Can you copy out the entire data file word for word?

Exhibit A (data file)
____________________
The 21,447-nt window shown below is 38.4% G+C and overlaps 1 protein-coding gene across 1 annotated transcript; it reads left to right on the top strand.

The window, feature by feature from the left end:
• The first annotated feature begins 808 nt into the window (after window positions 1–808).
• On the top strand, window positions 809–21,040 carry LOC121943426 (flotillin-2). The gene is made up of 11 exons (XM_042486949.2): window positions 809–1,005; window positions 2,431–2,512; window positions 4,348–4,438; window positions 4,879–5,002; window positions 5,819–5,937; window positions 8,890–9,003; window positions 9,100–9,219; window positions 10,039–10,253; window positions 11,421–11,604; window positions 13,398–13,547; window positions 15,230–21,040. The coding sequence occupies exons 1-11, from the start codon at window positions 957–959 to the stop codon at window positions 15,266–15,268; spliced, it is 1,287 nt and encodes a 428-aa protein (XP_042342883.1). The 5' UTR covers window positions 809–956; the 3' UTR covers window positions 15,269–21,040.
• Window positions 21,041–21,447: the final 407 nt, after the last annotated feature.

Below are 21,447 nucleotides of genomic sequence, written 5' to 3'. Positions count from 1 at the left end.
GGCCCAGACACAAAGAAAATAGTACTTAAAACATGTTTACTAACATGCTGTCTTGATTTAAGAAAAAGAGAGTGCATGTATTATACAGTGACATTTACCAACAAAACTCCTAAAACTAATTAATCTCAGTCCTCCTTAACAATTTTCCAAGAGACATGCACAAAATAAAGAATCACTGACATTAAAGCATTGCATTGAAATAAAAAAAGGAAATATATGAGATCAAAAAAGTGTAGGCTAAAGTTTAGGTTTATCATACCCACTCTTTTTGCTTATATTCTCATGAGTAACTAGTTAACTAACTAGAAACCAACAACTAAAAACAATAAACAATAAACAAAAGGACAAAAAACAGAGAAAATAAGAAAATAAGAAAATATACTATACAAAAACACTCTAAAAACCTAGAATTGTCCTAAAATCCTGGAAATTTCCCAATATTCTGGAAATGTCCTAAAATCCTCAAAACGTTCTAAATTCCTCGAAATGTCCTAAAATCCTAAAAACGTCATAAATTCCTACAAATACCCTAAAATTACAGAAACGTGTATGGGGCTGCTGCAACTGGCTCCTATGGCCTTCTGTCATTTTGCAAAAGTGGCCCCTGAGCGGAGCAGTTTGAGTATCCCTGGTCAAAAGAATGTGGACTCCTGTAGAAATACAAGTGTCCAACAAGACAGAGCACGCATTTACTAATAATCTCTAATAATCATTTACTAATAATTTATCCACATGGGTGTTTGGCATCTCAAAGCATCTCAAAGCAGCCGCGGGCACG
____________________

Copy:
The 21,447-nt window shown below is 38.4% G+C and overlaps 1 protein-coding gene across 1 annotated transcript; it reads left to right on the top strand.

The window, feature by feature from the left end:
• The first annotated feature begins 808 nt into the window (after window positions 1–808).
• On the top strand, window positions 809–21,040 carry LOC121943426 (flotillin-2). The gene is made up of 11 exons (XM_042486949.2): window positions 809–1,005; window positions 2,431–2,512; window positions 4,348–4,438; window positions 4,879–5,002; window positions 5,819–5,937; window positions 8,890–9,003; window positions 9,100–9,219; window positions 10,039–10,253; window positions 11,421–11,604; window positions 13,398–13,547; window positions 15,230–21,040. The coding sequence occupies exons 1-11, from the start codon at window positions 957–959 to the stop codon at window positions 15,266–15,268; spliced, it is 1,287 nt and encodes a 428-aa protein (XP_042342883.1). The 5' UTR covers window positions 809–956; the 3' UTR covers window positions 15,269–21,040.
• Window positions 21,041–21,447: the final 407 nt, after the last annotated feature.

Below are 21,447 nucleotides of genomic sequence, written 5' to 3'. Positions count from 1 at the left end.
GGCCCAGACACAAAGAAAATAGTACTTAAAACATGTTTACTAACATGCTGTCTTGATTTAAGAAAAAGAGAGTGCATGTATTATACAGTGACATTTACCAACAAAACTCCTAAAACTAATTAATCTCAGTCCTCCTTAACAATTTTCCAAGAGACATGCACAAAATAAAGAATCACTGACATTAAAGCATTGCATTGAAATAAAAAAAGGAAATATATGAGATCAAAAAAGTGTAGGCTAAAGTTTAGGTTTATCATACCCACTCTTTTTGCTTATATTCTCATGAGTAACTAGTTAACTAACTAGAAACCAACAACTAAAAACAATAAACAATAAACAAAAGGACAAAAAACAGAGAAAATAAGAAAATAAGAAAATATACTATACAAAAACACTCTAAAAACCTAGAATTGTCCTAAAATCCTGGAAATTTCCCAATATTCTGGAAATGTCCTAAAATCCTCAAAACGTTCTAAATTCCTCGAAATGTCCTAAAATCCTAAAAACGTCATAAATTCCTACAAATACCCTAAAATTACAGAAACGTGTATGGGGCTGCTGCAACTGGCTCCTATGGCCTTCTGTCATTTTGCAAAAGTGGCCCCTGAGCGGAGCAGTTTGAGTATCCCTGGTCAAAAGAATGTGGACTCCTGTAGAAATACAAGTGTCCAACAAGACAGAGCACGCATTTACTAATAATCTCTAATAATCATTTACTAATAATTTATCCACATGGGTGTTTGGCATCTCAAAGCATCTCAAAGCAGCCGCGGGCACG